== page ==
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News Headlines
#112053
2017-02-23

UN Declares War on Ocean Plastic

23 February 2017 – UN Environment launched today an unprecedented global campaign to eliminate major sources of marine litter: microplastics in cosmetics and the excessive, wasteful usage of single-use plastic by the year 2022.

News Headlines
#112054
2017-02-23

Most wood energy schemes are a 'disaster' for climate change

Using wood pellets to generate low-carbon electricity is a flawed policy that is speeding up not slowing down climate warming.

News Headlines
#112055
2017-02-23

How cathedral termites got to Australia to build their 'sky-scrapers'

They build among the tallest non-human structures (proportionately speaking) in the world and now a pioneering study has found the termites that live in Australia's remote Top End originated from overseas -- rafting vast distances and migrating from tree-tops to the ground, as humans later did.

News Headlines
#112057
2017-02-23

Widely accepted vision for agriculture may be inaccurate, misleading

'Food production must double by 2050 to feed the world's growing population.' This truism has been repeated so often in recent years that it has become widely accepted among academics, policymakers and farmers, but now researchers are challenging this assertion and suggesting a new vision for th ...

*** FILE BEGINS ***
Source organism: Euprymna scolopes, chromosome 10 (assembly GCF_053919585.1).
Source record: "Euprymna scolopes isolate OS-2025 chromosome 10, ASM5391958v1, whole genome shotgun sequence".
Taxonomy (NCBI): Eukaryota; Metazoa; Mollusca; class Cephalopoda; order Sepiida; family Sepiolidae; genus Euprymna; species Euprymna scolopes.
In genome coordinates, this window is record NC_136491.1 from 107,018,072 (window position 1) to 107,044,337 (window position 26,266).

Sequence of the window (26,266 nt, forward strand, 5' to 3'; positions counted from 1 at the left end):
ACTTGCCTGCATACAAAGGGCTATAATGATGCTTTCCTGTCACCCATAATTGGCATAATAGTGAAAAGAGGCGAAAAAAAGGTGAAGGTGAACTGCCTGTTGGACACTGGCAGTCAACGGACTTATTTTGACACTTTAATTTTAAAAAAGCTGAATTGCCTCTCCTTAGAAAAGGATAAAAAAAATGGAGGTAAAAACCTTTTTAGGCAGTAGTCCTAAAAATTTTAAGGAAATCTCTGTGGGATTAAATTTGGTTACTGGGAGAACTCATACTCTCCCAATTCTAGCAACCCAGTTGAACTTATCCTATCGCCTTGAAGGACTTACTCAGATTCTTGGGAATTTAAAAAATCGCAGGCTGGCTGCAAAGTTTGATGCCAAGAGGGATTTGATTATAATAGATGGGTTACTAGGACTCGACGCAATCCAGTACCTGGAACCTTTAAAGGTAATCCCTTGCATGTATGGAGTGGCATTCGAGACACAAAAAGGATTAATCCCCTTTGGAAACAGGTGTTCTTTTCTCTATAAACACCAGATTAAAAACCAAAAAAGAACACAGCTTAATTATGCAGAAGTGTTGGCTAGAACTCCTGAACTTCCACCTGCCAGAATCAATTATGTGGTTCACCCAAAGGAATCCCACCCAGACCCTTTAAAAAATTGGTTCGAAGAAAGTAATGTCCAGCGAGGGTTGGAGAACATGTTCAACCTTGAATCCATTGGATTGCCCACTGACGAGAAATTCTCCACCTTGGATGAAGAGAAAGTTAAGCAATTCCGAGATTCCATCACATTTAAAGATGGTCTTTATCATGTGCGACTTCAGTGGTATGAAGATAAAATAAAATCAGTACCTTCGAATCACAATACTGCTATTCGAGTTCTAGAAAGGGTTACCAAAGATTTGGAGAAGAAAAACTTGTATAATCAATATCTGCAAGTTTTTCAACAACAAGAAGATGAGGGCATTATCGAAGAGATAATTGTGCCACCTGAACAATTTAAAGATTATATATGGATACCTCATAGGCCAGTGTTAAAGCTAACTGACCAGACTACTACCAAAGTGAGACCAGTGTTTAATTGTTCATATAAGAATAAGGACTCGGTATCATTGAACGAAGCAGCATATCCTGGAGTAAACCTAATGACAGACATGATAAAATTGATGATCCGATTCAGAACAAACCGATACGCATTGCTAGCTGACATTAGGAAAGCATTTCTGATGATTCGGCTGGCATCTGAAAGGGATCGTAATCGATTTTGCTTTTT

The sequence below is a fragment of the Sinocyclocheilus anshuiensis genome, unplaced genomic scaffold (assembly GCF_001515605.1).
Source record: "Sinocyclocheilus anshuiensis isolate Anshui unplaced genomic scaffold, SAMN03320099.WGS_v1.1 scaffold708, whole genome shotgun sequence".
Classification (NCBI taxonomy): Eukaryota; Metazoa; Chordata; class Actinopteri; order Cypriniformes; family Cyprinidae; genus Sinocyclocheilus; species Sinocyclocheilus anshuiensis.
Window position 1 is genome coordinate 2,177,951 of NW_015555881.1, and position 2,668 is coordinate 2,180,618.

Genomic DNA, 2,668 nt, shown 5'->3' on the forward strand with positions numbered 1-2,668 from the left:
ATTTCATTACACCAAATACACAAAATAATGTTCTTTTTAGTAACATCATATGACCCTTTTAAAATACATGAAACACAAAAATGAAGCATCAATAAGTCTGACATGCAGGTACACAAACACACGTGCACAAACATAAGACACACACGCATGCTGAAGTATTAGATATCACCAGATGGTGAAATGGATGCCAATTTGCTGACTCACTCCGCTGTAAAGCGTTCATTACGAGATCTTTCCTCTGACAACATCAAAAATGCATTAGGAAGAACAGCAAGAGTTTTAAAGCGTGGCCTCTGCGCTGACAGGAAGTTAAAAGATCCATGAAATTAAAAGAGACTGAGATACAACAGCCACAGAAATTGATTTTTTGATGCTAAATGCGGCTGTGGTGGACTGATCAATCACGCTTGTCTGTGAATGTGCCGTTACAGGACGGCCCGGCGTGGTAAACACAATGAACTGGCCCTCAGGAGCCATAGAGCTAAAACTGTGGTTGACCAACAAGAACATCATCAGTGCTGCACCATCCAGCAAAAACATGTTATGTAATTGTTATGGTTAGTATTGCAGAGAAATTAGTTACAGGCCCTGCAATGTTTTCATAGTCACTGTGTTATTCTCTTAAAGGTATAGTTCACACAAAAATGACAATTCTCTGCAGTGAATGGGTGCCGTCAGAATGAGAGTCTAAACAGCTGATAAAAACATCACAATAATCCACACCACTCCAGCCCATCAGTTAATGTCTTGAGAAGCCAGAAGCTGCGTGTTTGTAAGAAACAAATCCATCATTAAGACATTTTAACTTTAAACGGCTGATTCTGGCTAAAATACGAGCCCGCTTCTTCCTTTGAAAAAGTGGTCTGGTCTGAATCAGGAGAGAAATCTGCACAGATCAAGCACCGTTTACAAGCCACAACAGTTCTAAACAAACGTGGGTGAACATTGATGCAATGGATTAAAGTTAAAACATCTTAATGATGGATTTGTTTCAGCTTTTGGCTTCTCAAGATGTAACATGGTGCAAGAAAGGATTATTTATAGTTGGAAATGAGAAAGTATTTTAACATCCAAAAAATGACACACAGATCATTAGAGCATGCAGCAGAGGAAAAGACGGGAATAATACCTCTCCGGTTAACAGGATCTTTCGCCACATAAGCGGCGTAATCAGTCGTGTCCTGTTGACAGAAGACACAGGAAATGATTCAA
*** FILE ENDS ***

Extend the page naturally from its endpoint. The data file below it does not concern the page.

News Headlines
#112058
2017-02-23

Renowned biologist Edward O. Wilson calls for preserving half of Earth to save biodiversity

The current issue of Sierra, a magazine published by the Sierra Club, contains a bold — perhaps unrealistic — “manifesto” by the eminent Harvard biologist E.O. Wilson calling for preservation of half the planet in an undisturbed, natural condition in order to save beleaguered nonhuman life on Earth.

News Headlines
#112059
2017-02-23

Deep sea life faces dark future due to warming and food shortage

New study reveals negative impact of climate change, human activity, acidification and deoxygenation on ocean and its creatures

News Headlines
#112060
2017-02-23

Climate change doubles size of northern lakes, pushes bison off habitat

New research suggests that climate change has mysteriously caused lakes in a northern protected area to nearly double in size, forcing a herd of at-risk bison off some of their best habitat.

News Headlines
#112062
2017-02-23

Gene Catalogues Aim to Help Crops Survive Climate Change